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Optimists Die First
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Optimists Die First
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Award-winning author Susin Nielsen has written a laugh-out-loud and heartrending novel for fans of Robyn Schneider’s Extraordinary Means and Cammie McGovern’s Say What You Will....
Award-winning author Susin Nielsen has written a laugh-out-loud and heartrending novel for fans of Robyn Schneider’s Extraordinary Means and Cammie McGovern’s Say What You Will....
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Description-

  • Award-winning author Susin Nielsen has written a laugh-out-loud and heartrending novel for fans of Robyn Schneider’s Extraordinary Means and Cammie McGovern’s Say What You Will.
     
    Beware: Life ahead.
     
    Sixteen-year-old Petula de Wilde is anything but wild. A former crafting fiend with a happy life, Petula shut herself off from the world after a family tragedy. She sees danger in all the ordinary things, like crossing the street, a bug bite, or a germy handshake. She knows: life is out to get you.
     
    The worst part of her week is her comically lame mandatory art therapy class with a small group of fellow misfits. Then a new boy, Jacob, appears at school and in her therapy group. He seems so normal and confident, though he has a prosthetic arm; and soon he teams up with Petula on a hilarious project, gradually inspiring her to let go of some of her fears. But as the two grow closer, a hidden truth behind why he’s in the group threatens to derail them, unless Petula takes a huge risk. . .
    Praise:
    Bank Street Best Children’s Books of the Year
    “Nielsen writes with sensitivity, empathy, and humor.” —Kirkus Reviews, Starred
     
    “Nielsen excels at depicting troubled, clever teenagers in familiar environments.” —School Library Journal, Starred 
    “[An] empathic and deeply moving story, balanced by sharply funny narration and dialogue.” —Publishers Weekly, Starred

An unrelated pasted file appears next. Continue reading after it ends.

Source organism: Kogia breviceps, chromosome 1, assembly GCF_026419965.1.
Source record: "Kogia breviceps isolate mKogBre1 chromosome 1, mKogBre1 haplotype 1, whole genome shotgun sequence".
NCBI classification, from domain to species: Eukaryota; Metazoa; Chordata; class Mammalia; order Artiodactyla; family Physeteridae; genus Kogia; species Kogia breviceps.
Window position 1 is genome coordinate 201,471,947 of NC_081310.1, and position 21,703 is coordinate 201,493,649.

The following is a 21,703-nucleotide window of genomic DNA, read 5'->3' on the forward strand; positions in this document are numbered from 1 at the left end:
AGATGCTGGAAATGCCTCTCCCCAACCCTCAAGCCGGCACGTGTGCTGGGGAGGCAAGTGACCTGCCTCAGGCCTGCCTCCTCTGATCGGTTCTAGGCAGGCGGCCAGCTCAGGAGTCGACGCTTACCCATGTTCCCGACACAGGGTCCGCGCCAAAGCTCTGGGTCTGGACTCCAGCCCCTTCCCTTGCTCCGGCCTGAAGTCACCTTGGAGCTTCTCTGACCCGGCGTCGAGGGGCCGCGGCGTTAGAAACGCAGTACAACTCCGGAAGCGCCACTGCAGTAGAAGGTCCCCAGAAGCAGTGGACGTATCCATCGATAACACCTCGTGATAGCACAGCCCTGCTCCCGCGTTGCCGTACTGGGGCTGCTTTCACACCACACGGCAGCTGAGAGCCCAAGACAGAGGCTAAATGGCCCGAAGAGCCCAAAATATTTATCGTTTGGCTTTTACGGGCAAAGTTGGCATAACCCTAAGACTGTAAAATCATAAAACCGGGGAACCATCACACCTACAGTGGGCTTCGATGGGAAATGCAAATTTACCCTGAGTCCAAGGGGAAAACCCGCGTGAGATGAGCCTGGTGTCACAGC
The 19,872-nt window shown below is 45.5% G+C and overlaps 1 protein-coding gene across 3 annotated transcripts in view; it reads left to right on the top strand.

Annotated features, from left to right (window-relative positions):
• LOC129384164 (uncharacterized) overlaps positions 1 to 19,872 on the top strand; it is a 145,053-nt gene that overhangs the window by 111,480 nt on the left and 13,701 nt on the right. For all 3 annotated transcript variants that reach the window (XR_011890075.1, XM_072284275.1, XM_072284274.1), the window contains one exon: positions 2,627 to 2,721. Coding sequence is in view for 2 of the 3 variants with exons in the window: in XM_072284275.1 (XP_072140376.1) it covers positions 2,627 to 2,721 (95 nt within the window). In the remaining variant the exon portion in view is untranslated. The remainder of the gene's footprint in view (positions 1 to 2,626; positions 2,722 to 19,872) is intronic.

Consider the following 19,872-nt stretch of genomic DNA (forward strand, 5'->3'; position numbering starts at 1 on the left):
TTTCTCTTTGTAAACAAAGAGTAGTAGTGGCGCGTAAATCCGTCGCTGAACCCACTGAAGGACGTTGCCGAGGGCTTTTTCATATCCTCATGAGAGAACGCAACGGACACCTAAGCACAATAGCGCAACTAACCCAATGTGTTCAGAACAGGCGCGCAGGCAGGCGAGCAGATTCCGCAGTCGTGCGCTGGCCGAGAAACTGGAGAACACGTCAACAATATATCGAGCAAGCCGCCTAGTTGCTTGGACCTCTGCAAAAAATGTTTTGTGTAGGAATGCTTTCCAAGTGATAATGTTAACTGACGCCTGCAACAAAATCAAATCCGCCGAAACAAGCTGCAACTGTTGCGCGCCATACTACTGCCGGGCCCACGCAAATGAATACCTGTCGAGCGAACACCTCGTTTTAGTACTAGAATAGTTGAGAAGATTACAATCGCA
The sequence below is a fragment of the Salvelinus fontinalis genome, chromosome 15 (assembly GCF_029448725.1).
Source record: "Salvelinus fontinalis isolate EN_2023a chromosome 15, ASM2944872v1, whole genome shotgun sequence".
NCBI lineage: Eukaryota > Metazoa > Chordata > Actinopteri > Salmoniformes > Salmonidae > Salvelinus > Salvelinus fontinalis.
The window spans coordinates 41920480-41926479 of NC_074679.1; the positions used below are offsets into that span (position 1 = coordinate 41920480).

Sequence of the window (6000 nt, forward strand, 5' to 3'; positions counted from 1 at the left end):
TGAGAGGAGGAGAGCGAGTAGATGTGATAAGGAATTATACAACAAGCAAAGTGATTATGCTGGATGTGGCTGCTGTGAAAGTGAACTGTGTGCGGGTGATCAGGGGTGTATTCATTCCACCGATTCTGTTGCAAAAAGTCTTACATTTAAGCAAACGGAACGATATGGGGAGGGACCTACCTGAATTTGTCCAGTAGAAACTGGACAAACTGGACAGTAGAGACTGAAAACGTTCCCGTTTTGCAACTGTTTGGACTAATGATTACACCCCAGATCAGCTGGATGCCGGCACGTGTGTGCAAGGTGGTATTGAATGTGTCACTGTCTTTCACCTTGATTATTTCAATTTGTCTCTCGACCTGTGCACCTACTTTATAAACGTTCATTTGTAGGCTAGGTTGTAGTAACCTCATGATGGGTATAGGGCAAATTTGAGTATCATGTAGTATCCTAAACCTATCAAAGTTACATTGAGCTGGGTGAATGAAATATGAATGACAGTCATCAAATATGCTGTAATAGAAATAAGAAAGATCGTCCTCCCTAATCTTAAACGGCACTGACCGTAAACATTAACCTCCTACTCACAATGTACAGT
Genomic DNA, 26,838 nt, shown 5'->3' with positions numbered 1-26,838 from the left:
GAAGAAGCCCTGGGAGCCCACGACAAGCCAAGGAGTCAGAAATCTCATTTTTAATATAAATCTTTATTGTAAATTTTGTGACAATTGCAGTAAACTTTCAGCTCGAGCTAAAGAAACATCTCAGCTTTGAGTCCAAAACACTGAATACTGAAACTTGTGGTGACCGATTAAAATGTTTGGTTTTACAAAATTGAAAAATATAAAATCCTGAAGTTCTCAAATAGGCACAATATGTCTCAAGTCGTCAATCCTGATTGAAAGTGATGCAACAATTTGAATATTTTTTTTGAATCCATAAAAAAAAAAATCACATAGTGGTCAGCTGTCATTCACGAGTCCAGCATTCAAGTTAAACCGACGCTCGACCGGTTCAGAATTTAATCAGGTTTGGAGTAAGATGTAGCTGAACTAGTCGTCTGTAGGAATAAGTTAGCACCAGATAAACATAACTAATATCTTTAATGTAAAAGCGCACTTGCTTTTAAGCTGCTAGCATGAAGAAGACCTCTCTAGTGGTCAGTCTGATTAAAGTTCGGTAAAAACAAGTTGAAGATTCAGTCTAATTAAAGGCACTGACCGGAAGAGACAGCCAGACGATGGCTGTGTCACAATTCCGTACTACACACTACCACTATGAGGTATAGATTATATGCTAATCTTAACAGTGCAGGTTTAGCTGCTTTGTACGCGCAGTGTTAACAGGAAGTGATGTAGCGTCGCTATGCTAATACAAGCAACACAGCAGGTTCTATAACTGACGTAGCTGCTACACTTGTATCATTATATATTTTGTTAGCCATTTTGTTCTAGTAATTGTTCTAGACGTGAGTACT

“A poignant exploration into the nuances of healing.” —Quill and Quire, Starred

Excerpts-

  • From the book

    1

    The first time I saw the Bionic Man I was covered in sparkles.

    It was a typical Friday afternoon at Youth Art Therapy, YART for short. I was trying to help Ivan the Terrible with our latest, lamest project. As per usual, Ivan refused to focus. Instead he tipped a tube of rainbow glitter onto my head, all over my cat hat and all over me. Alonzo tutted sympathetically. Koula snorted with laughter. Another sunny day in paradise.

    We were sitting in the common area of the counseling suite. It was always either Antarctica cold or Saudi Arabia hot. Even though it was early January, I'd stripped down to my tie-dyed tank top. Ivan started punching my bare arm with the very fingers that had, moments ago, been wedged up his nose. I reached into my tote bag for my bottle of hand sanitizer, just as one of the counselor's doors opened.

    Ivan glanced up. "Petula, look," he said. "A giant."

    The Bionic Man was not a giant. But he was well over six feet. Everything about him was supersized. A bright orange parka was slung over one arm, which was major overkill for a Vancouver winter. He looked about my age, with a mass of curly brown hair, and big brown eyes that were red from crying.

    The Bionic Man had stepped out of Carol Polachuk's office. I'd sat in that soulless space many times myself, forced to talk to she of the up with life! T‑shirts, bulgy eyes, and condescending attitude. Carol was very good at one thing, and that was making you feel worse. So I wasn't surprised that the Bionic Man looked disoriented. And angry. And deeply, terribly sad.

    I recognized those looks. The Bionic Man hadn't been in there for a chat about career options. You didn't see Carol Polachuk for the small stuff.

    He was one of us.

    For a brief moment, our eyes locked.

    Then he made a beeline for the doors.

    And he immediately left my brainpan as I started slathering myself in hand sanitizer.

    The End.

    Except . . . it wasn't.

    2

    On Monday afternoon I saw him again.

    I stood at the front of history class in my presentation outfit: plain white shirt with purple crocheted vest, my favorite peasant skirt, and purple rubber boots that hid my lucky striped socks. I was midway through my talk. The assignment: discuss a historical event that has ripple effects to this day.